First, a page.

The Adobe Photoshop Lightroom 3 Book for Digital Photographers: Editing Essentials -- How to Develop Your Photos
- Upgrading from an Earlier Version of Lightroom? Read This First!
- Making Your RAW Photos Look More Like JPEGs
- Setting the White Balance
- Setting Your White Balance Live While Shooting Tethered
- Seeing Befores and Afters
- Applying Changes Made to One Photo to Other Photos
- How to Set Your Overall Exposure
- Adding Punch to Your Images Using Clarity
- Making Your Colors More Vibrant
- Using the Tone Curve to Add Contrast
- Adjusting Individual Colors Using HSL
- Adding Vignette Effects
- Getting That Trendy, Gritty High-Contrast Look
- Virtual CopiesThe No Risk Way to Experiment
- Editing a Bunch of Photos at Once Using Auto Sync
- Save Your Favorite Settings as One-Click Presets
- Using the Library Modules Quick Develop Panel
- Adding a Film Grain Look
Adjusting Individual Colors Using HSL
If you want to make a global change to a particular color in your image (for example, let’s say you want all the reds to be redder, or the blue in the sky to be bluer), one place to do that would be the in the HSL panel (HSL stands for Hue, Saturation, and Luminance), and/or the Color panel (these are grouped with the B&W panel, but since we’re just focusing on boosting [or reducing] individual colors, we’ll cover the black-and-white part later in the book). Here’s how this works:
- Step One: When you want to adjust an area of color, scroll down to the HSL panel in the right side Panels area (by the way, those words in the panel header, HSL/Color/B&W, are not just names, they’re buttons, and if you click on any one of them, the controls for that panel will appear). Go ahead and click on HSL (since this is where we’ll be working for now), and four buttons appear in the panel: Hue, Saturation, Luminance, and All. The Hue panel lets you change an existing color to a different color by using the sliders. Just so you can see what it does, click-and-drag the Yellow slider all the way to the left, and you’ll see it turns the yellow tachometer on this Ferrari orange. (In case you’re wondering, this isn’t my Ferrari. Mine’s much newer. Totally kidding—sadly, I don’t have a Ferrari.) Now press the Reset button (at the bottom of the Panels area) to undo your change.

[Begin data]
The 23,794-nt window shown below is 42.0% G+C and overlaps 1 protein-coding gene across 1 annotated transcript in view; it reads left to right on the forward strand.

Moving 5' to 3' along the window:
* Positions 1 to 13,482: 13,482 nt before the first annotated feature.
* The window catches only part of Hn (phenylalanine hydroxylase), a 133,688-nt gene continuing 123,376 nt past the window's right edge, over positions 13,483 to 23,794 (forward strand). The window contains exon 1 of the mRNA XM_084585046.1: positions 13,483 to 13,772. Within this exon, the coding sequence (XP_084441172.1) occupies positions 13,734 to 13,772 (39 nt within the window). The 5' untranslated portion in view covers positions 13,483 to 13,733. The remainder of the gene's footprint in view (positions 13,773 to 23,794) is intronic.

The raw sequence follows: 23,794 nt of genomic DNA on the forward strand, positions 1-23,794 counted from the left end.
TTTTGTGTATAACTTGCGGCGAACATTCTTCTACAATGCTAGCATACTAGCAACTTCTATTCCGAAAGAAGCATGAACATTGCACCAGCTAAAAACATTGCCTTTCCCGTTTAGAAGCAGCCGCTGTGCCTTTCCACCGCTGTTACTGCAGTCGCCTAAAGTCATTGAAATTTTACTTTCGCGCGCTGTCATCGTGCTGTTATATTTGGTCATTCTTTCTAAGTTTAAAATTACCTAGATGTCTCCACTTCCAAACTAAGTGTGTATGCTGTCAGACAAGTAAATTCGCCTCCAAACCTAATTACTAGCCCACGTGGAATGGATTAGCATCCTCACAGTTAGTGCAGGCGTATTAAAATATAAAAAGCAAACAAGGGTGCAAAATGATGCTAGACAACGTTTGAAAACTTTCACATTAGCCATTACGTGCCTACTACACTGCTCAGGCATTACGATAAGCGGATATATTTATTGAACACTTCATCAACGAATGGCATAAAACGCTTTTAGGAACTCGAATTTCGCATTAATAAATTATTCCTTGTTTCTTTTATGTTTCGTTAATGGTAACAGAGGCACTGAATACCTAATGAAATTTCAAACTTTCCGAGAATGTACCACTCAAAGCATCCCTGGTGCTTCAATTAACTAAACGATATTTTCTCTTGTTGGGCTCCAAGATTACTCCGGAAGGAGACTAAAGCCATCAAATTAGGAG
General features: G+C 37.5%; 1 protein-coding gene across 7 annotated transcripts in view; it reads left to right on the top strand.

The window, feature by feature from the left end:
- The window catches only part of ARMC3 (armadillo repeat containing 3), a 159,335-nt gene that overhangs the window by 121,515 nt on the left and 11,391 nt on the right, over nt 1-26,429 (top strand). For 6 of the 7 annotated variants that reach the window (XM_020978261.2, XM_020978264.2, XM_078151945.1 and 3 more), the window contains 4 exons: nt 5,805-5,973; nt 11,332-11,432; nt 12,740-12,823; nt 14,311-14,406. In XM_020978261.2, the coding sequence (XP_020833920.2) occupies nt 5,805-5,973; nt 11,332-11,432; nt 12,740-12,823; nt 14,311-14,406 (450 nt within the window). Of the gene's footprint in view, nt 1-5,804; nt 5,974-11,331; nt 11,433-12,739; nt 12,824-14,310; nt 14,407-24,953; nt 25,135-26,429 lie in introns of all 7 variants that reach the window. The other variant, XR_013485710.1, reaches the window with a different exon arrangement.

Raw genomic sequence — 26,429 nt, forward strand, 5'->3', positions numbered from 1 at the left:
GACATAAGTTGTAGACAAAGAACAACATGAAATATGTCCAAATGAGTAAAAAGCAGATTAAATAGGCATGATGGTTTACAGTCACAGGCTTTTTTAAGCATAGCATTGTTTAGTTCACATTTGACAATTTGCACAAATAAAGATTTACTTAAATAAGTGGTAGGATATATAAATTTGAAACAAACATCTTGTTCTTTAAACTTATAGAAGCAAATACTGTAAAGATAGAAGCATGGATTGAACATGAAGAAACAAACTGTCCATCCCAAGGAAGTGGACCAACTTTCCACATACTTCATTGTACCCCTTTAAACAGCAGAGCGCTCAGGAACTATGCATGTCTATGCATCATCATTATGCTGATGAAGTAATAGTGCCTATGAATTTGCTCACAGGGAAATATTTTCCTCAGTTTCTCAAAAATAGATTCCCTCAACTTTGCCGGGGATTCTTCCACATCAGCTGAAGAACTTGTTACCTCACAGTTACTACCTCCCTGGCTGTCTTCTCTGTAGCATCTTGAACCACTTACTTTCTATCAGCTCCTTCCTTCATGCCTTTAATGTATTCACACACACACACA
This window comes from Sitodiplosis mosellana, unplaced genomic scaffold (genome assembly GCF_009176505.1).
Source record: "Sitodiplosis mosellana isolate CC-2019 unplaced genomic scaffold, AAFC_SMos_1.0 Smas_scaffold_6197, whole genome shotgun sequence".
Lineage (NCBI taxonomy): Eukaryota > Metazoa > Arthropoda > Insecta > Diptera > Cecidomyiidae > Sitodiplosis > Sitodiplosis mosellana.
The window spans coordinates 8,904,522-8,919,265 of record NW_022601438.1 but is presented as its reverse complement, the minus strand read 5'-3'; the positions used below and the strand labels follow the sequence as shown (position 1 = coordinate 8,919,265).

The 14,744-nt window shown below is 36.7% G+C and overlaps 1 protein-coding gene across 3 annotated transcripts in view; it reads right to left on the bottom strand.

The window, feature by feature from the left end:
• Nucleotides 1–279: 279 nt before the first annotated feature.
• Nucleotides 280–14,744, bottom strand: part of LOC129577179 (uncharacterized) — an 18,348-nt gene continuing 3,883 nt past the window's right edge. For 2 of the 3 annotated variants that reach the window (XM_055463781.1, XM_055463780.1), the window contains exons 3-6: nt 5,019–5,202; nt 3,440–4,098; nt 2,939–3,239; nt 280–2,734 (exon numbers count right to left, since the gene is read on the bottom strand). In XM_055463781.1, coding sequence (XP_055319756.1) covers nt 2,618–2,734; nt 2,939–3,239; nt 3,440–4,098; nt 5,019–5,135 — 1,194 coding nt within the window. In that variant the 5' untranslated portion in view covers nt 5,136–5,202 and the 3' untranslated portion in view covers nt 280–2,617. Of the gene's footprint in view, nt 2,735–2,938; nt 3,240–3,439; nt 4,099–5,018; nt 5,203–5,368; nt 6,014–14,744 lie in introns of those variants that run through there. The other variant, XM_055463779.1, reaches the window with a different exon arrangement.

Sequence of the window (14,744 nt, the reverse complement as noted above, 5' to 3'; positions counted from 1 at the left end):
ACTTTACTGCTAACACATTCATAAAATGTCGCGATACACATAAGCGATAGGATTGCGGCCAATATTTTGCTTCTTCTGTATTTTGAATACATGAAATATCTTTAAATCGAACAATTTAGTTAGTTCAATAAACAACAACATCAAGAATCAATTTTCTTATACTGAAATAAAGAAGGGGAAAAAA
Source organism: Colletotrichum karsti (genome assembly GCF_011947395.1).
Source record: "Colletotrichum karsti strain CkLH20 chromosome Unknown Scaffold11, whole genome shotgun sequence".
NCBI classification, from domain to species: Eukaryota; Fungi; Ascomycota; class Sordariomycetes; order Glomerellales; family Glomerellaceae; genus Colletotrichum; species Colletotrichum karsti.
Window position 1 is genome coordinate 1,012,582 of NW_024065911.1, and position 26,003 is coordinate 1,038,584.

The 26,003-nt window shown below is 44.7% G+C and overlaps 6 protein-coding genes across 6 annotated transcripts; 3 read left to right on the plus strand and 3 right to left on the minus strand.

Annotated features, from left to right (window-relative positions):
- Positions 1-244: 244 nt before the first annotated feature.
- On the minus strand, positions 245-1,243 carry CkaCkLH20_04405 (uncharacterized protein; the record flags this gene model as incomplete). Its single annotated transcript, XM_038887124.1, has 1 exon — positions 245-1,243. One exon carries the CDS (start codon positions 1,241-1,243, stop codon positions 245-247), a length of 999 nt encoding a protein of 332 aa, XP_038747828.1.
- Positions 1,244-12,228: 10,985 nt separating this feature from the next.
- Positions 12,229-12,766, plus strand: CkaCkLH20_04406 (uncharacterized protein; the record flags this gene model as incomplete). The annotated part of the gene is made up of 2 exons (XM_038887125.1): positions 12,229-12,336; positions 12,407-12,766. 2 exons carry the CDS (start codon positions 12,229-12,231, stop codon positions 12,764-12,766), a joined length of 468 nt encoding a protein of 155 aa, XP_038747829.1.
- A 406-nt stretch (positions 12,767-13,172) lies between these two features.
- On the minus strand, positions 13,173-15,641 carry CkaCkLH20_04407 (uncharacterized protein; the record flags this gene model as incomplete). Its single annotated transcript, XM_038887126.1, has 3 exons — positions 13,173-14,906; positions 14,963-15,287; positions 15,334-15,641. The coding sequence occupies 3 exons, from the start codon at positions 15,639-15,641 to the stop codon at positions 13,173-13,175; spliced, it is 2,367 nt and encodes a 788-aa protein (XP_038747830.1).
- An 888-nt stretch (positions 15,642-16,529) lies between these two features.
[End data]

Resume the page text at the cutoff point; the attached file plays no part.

- Step Two: In this photo, the interior of this convertible Ferrari was in the shade, so there’s kind of a blue color cast on the steering wheel. If I changed the white balance, it would change the entire color of the image—I just want the blue out of the steering wheel. A perfect task for the HSL panel. So, to remove that blue, you’d click on the Saturation button at the top of the HSL panel. The same eight sliders stay in place, but now those sliders control the saturation of colors in your image. Just click-and-drag the Blue slider to the left until the blue is removed from the steering wheel (as shown here, where I dragged it all the way to the left).
- Step Three: If you know exactly which color you want to affect, you can just grab the slider and click-and-drag it. But if you’re not sure which colors make up the area you want to adjust, then you can use the TAT (the same Targeted Adjustment tool you used back in the Tone Curve panel, but now you’re using it to adjust color, instead of contrast). Click on the TAT (shown circled in red here), then move your cursor over the yellow logo in the center of the steering wheel and click-and-drag upward to increase the color saturation. You’ll notice that it doesn’t just move the Yellow slider, but it also increases the Green Saturation slider, as well. You probably wouldn’t have realized that there was any green in the logo, and this is why this tool is so handy here. In fact, I rarely use the HSL panel without using the TAT!
- Step Four: Now click on Luminance, at the top of the panel (this panel’s sliders control the overall lightness or darkness of the colors). To brighten up just the tachometer, take the TAT, move it over the tachometer, then click-and-drag straight upward, and the tach will start to brighten (the Luminance for the Orange and Yellow both increased). If you’re a Photoshop user, by now you’ve probably realized that this is pretty much a version of Photoshop’s Hue/Saturation feature, with the only real differences being that it uses two extra color sliders (Orange and Purple), Lightroom calls “L” Luminance, whereas Hue/Saturation in Photoshop calls it Lightness, and Lightroom has an Aqua slider rather than Cyan. Plus, of course, Lightroom has the TAT (which is nice). Two last things: Clicking the All button (at the top of the panel) puts all three sections in one scrolling list, and the Color panel breaks them all into sets of three for each color—a layout more like Photoshop’s Hue/Saturation. But, regardless of which layout you choose, they all work the same way.